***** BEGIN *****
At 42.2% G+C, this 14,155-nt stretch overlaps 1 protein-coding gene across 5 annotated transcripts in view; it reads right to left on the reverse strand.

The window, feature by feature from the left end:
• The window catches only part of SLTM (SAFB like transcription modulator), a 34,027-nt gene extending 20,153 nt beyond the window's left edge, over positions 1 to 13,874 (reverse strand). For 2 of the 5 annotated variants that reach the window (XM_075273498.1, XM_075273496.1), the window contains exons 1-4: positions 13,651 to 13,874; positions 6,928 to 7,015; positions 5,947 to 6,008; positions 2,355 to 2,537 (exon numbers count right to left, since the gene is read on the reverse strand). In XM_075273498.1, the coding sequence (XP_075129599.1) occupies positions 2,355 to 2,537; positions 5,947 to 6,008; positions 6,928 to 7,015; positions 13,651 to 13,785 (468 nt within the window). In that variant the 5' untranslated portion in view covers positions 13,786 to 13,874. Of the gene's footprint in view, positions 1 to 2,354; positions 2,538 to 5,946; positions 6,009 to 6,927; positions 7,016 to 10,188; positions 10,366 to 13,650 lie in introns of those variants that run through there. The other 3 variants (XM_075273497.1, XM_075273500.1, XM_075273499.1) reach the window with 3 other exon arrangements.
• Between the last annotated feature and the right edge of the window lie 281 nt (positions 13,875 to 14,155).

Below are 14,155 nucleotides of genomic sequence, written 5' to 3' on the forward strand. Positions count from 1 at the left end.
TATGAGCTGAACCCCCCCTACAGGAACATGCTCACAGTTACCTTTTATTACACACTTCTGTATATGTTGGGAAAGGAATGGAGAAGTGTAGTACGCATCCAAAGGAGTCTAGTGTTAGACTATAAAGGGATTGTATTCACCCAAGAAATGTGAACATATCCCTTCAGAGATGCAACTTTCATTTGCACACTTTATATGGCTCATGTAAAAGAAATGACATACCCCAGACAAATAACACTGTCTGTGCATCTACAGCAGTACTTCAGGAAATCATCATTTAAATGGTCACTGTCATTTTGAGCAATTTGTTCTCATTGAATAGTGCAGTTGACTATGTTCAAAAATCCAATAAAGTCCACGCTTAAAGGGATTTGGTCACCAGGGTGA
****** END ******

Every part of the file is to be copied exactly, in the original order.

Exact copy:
At 42.2% G+C, this 14,155-nt stretch overlaps 1 protein-coding gene across 5 annotated transcripts in view; it reads right to left on the reverse strand.

The window, feature by feature from the left end:
• The window catches only part of SLTM (SAFB like transcription modulator), a 34,027-nt gene extending 20,153 nt beyond the window's left edge, over positions 1 to 13,874 (reverse strand). For 2 of the 5 annotated variants that reach the window (XM_075273498.1, XM_075273496.1), the window contains exons 1-4: positions 13,651 to 13,874; positions 6,928 to 7,015; positions 5,947 to 6,008; positions 2,355 to 2,537 (exon numbers count right to left, since the gene is read on the reverse strand). In XM_075273498.1, the coding sequence (XP_075129599.1) occupies positions 2,355 to 2,537; positions 5,947 to 6,008; positions 6,928 to 7,015; positions 13,651 to 13,785 (468 nt within the window). In that variant the 5' untranslated portion in view covers positions 13,786 to 13,874. Of the gene's footprint in view, positions 1 to 2,354; positions 2,538 to 5,946; positions 6,009 to 6,927; positions 7,016 to 10,188; positions 10,366 to 13,650 lie in introns of those variants that run through there. The other 3 variants (XM_075273497.1, XM_075273500.1, XM_075273499.1) reach the window with 3 other exon arrangements.
• Between the last annotated feature and the right edge of the window lie 281 nt (positions 13,875 to 14,155).

Below are 14,155 nucleotides of genomic sequence, written 5' to 3' on the forward strand. Positions count from 1 at the left end.
TATGAGCTGAACCCCCCCTACAGGAACATGCTCACAGTTACCTTTTATTACACACTTCTGTATATGTTGGGAAAGGAATGGAGAAGTGTAGTACGCATCCAAAGGAGTCTAGTGTTAGACTATAAAGGGATTGTATTCACCCAAGAAATGTGAACATATCCCTTCAGAGATGCAACTTTCATTTGCACACTTTATATGGCTCATGTAAAAGAAATGACATACCCCAGACAAATAACACTGTCTGTGCATCTACAGCAGTACTTCAGGAAATCATCATTTAAATGGTCACTGTCATTTTGAGCAATTTGTTCTCATTGAATAGTGCAGTTGACTATGTTCAAAAATCCAATAAAGTCCACGCTTAAAGGGATTTGGTCACCAGGGTGA